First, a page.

8 Money Principles To Stay Bad Debt Free
At some points in your life, you will encounter debts. It could be from an education loan, car loan, personal loan or other types of loan. Normal debts can turn into ugly bad debts when you are unable to repay them consistently or if you continue to rake-in continuously new debts every month. When you are swamped with debts, you may unavoidably start to worry on how to tackle your debt problem.
To understand how you got yourself into the mess and how to stay bad debt free, apply the 8 principles below for a complete financial makeover.
1st Principle: Pay yourself first
I am sure you have heard this before as this never fails to work miracles on a person’s long term financial standing. When we work hard at our jobs, it is to earn money to support ourselves and our families. It makes sense to pay ourselves first before we pay others. Doing this consistently every month ensures that we have a savings fund to rely on during emergencies and also for retirement.
2nd Principle: Cut down on your expenses
Do you ever face the following situation:
* Not having enough money at the end of the month and
* The next pay day seems so far away
The above situations are actually indications that you have used up all your disposable income before the month end. If you don’t track your expenditures then you may be over-spending. The answer is to budget or cut down on your expenses. You may have a habit of spending excessively in certain areas like on entertainment, on shopping or on dining out. Once you have pinpoint the problem areas, cut down or limit your spending in these areas.
3rd Principle: Practice delayed gratification
To practice delayed gratification helps you to make the correct buying decision instead of buying impulsively. When you postpone to purchase an item, it gives you time to evaluate whether you really need the item or not. After some period of time, you may realize that you don’t need the item at all and can do without it.
Practice delayed gratification and you will find that you do save money and prevent debts especially when you apply it to big purchases like electrical appliances, a travel holiday, an expensive dress, an expensive dinner, etc.
4th Principle: Work out a positive cash flow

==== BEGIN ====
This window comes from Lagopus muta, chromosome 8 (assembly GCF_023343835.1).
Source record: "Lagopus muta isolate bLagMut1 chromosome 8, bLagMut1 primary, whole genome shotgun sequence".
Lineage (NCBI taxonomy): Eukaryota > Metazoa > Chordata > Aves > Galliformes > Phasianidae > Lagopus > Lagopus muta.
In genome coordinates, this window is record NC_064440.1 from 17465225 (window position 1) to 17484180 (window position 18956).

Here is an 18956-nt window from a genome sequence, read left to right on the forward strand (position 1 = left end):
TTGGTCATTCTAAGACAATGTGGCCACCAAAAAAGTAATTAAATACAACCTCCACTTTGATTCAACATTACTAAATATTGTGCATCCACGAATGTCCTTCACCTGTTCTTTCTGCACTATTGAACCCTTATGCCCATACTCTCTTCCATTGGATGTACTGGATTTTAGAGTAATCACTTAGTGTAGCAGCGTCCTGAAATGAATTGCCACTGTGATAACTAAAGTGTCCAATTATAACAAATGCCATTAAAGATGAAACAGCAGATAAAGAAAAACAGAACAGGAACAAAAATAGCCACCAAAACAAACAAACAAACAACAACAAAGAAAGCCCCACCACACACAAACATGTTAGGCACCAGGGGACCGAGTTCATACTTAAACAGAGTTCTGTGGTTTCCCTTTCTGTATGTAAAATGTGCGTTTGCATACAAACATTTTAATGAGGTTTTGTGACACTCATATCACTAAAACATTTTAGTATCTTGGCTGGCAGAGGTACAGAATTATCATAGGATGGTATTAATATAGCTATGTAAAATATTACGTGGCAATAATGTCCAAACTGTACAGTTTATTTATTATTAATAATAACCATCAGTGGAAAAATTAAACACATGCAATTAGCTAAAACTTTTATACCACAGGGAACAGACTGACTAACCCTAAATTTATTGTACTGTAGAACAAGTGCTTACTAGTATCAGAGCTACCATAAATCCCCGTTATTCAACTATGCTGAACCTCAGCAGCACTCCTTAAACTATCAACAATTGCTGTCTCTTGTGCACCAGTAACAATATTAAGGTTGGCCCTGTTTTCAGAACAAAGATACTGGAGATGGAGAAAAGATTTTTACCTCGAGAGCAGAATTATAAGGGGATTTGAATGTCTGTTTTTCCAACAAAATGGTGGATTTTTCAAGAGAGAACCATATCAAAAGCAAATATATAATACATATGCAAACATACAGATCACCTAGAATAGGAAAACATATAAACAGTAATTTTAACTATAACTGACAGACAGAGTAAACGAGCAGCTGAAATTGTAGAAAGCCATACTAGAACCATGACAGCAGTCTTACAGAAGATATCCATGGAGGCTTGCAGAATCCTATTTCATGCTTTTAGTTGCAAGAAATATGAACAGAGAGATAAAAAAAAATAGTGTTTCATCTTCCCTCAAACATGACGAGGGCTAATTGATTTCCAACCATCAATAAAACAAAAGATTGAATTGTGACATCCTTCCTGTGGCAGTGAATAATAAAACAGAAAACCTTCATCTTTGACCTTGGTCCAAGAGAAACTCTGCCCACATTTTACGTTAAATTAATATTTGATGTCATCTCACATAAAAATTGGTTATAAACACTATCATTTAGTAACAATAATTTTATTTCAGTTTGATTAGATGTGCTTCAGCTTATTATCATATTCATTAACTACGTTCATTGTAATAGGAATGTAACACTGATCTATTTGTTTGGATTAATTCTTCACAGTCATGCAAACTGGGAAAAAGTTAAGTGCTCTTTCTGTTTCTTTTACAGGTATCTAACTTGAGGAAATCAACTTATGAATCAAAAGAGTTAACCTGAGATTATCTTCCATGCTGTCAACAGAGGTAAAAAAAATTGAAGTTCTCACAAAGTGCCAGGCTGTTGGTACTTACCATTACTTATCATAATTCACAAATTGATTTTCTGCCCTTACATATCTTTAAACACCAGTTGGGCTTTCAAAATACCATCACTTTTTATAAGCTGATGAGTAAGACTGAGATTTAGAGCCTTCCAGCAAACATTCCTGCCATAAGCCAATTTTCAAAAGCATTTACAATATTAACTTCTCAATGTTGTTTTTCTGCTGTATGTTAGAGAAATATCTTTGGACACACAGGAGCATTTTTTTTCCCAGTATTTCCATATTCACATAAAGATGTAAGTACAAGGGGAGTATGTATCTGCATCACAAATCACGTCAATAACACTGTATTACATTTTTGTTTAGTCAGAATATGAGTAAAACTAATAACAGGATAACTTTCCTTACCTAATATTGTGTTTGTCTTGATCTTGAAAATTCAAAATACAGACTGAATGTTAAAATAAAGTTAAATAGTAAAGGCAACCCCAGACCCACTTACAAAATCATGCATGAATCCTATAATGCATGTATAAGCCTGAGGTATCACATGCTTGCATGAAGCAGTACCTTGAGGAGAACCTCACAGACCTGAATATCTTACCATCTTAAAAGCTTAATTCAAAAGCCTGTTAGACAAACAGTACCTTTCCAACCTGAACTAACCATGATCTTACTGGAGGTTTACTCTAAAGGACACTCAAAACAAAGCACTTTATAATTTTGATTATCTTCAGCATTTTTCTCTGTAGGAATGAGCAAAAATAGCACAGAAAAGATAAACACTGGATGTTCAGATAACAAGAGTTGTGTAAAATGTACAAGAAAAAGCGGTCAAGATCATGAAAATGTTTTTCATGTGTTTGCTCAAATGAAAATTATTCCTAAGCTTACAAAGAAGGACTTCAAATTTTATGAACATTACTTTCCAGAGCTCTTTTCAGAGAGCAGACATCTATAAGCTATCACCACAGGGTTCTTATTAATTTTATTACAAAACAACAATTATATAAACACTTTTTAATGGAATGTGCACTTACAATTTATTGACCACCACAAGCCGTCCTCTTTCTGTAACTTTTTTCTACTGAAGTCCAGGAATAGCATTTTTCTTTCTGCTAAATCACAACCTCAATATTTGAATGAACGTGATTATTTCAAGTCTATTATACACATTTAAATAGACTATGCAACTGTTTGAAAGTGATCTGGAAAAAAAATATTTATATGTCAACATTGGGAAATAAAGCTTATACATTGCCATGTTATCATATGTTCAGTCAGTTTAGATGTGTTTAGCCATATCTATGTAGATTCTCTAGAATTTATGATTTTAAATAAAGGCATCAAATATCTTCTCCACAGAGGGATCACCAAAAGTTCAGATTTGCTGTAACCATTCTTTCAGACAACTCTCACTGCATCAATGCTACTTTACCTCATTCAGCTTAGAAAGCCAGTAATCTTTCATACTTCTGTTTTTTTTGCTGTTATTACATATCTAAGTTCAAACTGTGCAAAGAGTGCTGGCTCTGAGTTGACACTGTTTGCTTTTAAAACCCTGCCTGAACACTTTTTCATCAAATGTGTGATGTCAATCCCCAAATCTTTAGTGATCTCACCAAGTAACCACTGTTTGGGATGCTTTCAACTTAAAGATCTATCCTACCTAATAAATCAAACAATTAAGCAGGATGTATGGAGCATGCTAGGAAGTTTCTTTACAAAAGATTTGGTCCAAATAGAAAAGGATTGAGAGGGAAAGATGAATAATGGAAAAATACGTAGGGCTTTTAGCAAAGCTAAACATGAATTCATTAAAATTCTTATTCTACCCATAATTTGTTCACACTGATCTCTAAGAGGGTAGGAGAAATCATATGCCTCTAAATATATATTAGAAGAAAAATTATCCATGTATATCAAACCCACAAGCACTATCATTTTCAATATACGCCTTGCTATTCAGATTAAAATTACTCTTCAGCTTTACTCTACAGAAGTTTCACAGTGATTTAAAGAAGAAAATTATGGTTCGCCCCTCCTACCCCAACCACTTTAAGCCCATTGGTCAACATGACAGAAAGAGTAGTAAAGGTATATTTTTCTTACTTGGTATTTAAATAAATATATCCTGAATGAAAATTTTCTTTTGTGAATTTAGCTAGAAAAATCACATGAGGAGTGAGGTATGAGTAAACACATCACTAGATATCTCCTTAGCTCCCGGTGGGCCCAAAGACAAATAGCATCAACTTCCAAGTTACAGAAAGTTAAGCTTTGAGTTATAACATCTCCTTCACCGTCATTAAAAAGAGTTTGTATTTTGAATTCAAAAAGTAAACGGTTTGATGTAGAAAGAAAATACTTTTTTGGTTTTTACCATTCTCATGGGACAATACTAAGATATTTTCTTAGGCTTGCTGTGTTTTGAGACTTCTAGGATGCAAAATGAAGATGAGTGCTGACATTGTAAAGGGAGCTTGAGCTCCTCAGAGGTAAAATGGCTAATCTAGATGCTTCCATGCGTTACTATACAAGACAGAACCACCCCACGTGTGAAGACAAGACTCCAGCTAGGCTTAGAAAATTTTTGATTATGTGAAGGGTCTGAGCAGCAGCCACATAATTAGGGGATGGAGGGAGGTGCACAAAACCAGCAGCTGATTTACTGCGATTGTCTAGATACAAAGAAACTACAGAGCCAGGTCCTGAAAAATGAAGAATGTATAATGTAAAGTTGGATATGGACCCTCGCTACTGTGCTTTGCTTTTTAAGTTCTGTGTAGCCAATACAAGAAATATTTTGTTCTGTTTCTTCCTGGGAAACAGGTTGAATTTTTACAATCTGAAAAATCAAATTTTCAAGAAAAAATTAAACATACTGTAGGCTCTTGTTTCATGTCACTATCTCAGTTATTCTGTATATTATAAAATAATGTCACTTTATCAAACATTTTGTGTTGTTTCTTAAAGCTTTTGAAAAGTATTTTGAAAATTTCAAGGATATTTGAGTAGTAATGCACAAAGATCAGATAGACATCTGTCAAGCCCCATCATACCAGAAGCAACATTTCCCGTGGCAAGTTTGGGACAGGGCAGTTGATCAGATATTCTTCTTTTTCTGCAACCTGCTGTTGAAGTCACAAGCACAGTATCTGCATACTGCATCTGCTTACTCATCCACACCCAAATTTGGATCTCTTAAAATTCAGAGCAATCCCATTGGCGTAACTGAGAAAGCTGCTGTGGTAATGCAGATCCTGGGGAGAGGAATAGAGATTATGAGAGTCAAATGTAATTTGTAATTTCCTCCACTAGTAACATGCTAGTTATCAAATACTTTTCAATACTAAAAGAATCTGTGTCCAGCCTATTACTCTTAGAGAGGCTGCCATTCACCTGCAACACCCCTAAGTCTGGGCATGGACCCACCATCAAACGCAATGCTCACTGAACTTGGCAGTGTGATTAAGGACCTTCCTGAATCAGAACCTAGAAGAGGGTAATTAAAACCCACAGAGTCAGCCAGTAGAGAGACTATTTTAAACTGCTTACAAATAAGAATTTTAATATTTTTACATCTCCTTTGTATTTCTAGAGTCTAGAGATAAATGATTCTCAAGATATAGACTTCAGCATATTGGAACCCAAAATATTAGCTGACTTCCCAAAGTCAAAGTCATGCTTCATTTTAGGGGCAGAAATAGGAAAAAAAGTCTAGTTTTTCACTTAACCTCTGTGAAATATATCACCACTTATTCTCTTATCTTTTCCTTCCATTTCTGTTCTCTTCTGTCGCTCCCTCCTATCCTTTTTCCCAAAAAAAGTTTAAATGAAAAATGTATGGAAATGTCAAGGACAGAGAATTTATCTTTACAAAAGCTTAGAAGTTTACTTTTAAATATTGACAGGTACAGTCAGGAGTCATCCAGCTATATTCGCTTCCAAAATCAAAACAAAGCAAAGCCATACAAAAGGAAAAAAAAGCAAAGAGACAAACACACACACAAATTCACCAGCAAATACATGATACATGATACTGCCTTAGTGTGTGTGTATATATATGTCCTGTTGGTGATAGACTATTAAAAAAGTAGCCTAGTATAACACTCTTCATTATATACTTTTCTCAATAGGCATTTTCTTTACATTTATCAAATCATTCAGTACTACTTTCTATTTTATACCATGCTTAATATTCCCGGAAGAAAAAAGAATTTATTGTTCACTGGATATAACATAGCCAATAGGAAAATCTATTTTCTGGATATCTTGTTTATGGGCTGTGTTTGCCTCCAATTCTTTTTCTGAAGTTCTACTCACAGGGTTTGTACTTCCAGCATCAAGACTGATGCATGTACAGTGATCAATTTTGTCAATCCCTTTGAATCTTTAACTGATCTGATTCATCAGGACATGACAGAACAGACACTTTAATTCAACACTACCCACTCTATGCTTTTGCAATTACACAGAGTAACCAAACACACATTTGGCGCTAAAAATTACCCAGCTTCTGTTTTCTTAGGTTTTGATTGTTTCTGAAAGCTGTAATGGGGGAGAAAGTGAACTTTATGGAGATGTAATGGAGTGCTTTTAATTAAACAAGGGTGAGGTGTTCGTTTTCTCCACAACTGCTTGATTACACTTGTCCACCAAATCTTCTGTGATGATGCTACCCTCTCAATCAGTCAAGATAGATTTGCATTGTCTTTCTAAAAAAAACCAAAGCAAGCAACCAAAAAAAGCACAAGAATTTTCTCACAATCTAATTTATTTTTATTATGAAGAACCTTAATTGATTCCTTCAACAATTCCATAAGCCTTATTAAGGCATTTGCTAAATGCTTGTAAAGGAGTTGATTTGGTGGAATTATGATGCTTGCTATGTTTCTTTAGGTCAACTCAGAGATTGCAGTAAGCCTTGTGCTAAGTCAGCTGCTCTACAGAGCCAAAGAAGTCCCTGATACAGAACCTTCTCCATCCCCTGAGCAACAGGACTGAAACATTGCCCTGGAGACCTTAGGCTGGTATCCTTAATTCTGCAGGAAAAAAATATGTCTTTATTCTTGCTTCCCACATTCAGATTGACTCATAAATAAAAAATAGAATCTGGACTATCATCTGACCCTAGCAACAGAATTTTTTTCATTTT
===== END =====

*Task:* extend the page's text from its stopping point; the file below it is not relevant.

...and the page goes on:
To know whether you have positive cash flow means you have to track both your incoming cash flow and outgoing cash flow.
* Incoming cash flow can be your monthly salary, your bonus, interest or dividends earned, rental income, etc.
* Outgoing cash flow are your expenses such as on food, transportation, loans, bills, medical expenses, etc.
If your cash flow is negative that means your outgoing cash flow is higher than your incoming cash flow. If you continue in this pattern then you will incur continuous debt. To work out a positive cash flow, make a budget, cut back on unnecessary expenses or practice delayed gratification. It is wise to ensure that you have a positive cash flow before you start to spend or else the end result is debt accumulation.
5th Principle: Earn more than you spend
A continuation from above, one way to have positive cash flow is to earn more than you spend. After going through steps 1 – 4 above and you find that the debts are still piling-up then maybe your current income is not enough. You have already cut down on unnecessary expenses and you have stopped buying things on impulse and yet you find that the money is not enough. Therefore, it is time to find ways to boost-up your income to stay away from accumulating debt.
6th Principle: Understand the interest charges
When you take out a car hire-purchase loan, a housing loan or when you use your credit cards, you must know that you will be paying extra amount of money to cover the interest charges.
For those who want to stay ahead in the long term will educate themselves and find ways to reduce the amount paid up towards interest charges. For example, they may put extra efforts to find which banking institution offers the best home loan whereby they do not pay excessively in interest charges. This action alone will save them thousands of hard-earned money.
On the flip side, you want to earn high interest rates on your savings fund. Getting a return of 4% from your FD is depressing compared to ~10% return from your Unit Trust investments. Therefore it pays to be knowledgeable in this matter to be on the winning side.
7th Principle: Snowballing effect of loan repayment
There are lots of incentives and tricks offered to you to take up loans. If you are not careful, you may find yourself repaying loan debts more than you can handle. Combine with the several handy credit cards you continuously use, sooner or later you will find that you have fallen into the debt trap.
When you have loan debts to repay, it takes up your money reserves meant for your savings or investment fund. Eventually you will realize that not only it affects your current money cash flow, it also affects your future savings plan. Therefore, don’t get caught into this quicksand of perpetual loan repayment.
8th Principle: Plot your net worth
Just as an organization would carry out an audit from time to time to find out its overall performance, it is also recommended that you should do your own personal net worth calculation to keep track of your financial standing. A simple and straightforward calculation is shown below:
Total assets – Total liabilities = Net worth
Total assets: Combine all your money from your savings or checking account, trust funds, property value, car value, stock value, etc.
Total liabilities: Combine all your debts such as home mortgage, credit card balance, etc.
Your goal is to have a positive net worth value at all times and it should be increasing as time goes by.
Source : www.kclau.com